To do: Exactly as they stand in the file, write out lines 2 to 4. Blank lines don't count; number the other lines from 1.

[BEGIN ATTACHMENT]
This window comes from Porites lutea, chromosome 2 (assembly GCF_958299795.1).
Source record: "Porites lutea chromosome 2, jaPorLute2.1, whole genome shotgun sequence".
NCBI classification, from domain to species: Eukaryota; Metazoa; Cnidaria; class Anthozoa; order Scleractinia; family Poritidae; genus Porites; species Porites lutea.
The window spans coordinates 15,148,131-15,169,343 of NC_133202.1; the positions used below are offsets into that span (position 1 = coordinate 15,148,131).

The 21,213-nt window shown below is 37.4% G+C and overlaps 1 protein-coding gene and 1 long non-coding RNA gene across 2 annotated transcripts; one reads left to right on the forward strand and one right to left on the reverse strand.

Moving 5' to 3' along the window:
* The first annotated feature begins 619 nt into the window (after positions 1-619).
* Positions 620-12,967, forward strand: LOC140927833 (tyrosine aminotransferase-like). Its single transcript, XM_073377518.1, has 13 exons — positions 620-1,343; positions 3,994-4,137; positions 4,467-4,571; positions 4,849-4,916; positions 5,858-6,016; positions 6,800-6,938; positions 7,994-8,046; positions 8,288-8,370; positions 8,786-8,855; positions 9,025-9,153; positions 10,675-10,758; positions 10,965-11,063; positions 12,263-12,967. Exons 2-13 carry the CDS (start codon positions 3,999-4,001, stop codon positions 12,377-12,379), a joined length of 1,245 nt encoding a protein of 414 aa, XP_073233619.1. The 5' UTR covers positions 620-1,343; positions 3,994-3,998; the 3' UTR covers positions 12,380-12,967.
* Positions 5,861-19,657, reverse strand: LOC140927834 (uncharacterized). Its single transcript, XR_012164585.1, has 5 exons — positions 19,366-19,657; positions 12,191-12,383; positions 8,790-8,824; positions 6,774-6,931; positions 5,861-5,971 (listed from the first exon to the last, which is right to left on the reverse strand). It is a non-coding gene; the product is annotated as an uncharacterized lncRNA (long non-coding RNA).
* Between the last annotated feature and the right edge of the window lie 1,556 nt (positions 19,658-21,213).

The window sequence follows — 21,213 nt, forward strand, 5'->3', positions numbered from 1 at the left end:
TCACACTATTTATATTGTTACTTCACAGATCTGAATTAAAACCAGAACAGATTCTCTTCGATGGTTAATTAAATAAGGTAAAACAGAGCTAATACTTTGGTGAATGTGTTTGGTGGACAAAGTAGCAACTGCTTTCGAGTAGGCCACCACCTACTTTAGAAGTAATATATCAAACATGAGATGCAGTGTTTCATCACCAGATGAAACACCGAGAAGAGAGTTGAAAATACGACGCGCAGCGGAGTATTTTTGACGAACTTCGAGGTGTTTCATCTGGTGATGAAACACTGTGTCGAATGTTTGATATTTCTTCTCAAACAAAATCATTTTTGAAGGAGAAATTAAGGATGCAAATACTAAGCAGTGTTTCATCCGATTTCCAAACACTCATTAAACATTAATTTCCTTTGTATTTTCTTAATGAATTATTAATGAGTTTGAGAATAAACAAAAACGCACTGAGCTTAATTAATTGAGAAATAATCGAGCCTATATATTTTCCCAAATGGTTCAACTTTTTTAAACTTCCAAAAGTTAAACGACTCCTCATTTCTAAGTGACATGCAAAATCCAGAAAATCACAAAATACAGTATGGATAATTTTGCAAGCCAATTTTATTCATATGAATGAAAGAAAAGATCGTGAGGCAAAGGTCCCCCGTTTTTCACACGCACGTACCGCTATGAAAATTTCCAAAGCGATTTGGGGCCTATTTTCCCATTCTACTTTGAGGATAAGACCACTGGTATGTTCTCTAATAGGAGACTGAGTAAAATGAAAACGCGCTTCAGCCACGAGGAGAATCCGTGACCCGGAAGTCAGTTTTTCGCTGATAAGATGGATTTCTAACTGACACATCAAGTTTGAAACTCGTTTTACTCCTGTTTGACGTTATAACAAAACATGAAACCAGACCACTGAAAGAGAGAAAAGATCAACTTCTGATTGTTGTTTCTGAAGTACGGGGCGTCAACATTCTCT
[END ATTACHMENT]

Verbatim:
Source record: "Porites lutea chromosome 2, jaPorLute2.1, whole genome shotgun sequence".
NCBI classification, from domain to species: Eukaryota; Metazoa; Cnidaria; class Anthozoa; order Scleractinia; family Poritidae; genus Porites; species Porites lutea.
The window spans coordinates 15,148,131-15,169,343 of NC_133202.1; the positions used below are offsets into that span (position 1 = coordinate 15,148,131).